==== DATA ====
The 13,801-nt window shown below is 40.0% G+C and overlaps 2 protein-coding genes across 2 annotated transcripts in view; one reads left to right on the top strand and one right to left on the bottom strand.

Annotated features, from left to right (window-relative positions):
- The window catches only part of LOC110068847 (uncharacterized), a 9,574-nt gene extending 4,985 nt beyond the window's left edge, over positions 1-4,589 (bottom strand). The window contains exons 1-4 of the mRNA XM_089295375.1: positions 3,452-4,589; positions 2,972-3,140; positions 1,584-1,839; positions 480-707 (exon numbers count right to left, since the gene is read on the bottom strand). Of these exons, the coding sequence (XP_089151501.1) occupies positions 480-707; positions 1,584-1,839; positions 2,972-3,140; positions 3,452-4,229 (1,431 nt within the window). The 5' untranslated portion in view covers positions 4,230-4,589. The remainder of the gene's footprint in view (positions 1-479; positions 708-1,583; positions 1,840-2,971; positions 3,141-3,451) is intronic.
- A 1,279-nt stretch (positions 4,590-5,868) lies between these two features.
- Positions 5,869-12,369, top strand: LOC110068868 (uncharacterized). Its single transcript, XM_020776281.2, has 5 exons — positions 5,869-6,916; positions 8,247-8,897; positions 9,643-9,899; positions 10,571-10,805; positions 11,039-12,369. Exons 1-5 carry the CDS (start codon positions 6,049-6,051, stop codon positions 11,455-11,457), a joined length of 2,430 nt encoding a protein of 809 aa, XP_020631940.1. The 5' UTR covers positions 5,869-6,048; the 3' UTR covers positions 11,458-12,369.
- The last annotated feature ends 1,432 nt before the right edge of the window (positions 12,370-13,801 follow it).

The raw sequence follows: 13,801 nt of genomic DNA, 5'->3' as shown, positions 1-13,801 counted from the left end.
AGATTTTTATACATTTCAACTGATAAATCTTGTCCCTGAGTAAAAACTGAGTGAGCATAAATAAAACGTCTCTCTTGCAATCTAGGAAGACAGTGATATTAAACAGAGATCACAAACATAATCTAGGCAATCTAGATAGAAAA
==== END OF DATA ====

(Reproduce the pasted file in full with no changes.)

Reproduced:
The 13,801-nt window shown below is 40.0% G+C and overlaps 2 protein-coding genes across 2 annotated transcripts in view; one reads left to right on the top strand and one right to left on the bottom strand.

Annotated features, from left to right (window-relative positions):
- The window catches only part of LOC110068847 (uncharacterized), a 9,574-nt gene extending 4,985 nt beyond the window's left edge, over positions 1-4,589 (bottom strand). The window contains exons 1-4 of the mRNA XM_089295375.1: positions 3,452-4,589; positions 2,972-3,140; positions 1,584-1,839; positions 480-707 (exon numbers count right to left, since the gene is read on the bottom strand). Of these exons, the coding sequence (XP_089151501.1) occupies positions 480-707; positions 1,584-1,839; positions 2,972-3,140; positions 3,452-4,229 (1,431 nt within the window). The 5' untranslated portion in view covers positions 4,230-4,589. The remainder of the gene's footprint in view (positions 1-479; positions 708-1,583; positions 1,840-2,971; positions 3,141-3,451) is intronic.
- A 1,279-nt stretch (positions 4,590-5,868) lies between these two features.
- Positions 5,869-12,369, top strand: LOC110068868 (uncharacterized). Its single transcript, XM_020776281.2, has 5 exons — positions 5,869-6,916; positions 8,247-8,897; positions 9,643-9,899; positions 10,571-10,805; positions 11,039-12,369. Exons 1-5 carry the CDS (start codon positions 6,049-6,051, stop codon positions 11,455-11,457), a joined length of 2,430 nt encoding a protein of 809 aa, XP_020631940.1. The 5' UTR covers positions 5,869-6,048; the 3' UTR covers positions 11,458-12,369.
- The last annotated feature ends 1,432 nt before the right edge of the window (positions 12,370-13,801 follow it).

The raw sequence follows: 13,801 nt of genomic DNA, 5'->3' as shown, positions 1-13,801 counted from the left end.
AGATTTTTATACATTTCAACTGATAAATCTTGTCCCTGAGTAAAAACTGAGTGAGCATAAATAAAACGTCTCTCTTGCAATCTAGGAAGACAGTGATATTAAACAGAGATCACAAACATAATCTAGGCAATCTAGATAGAAAA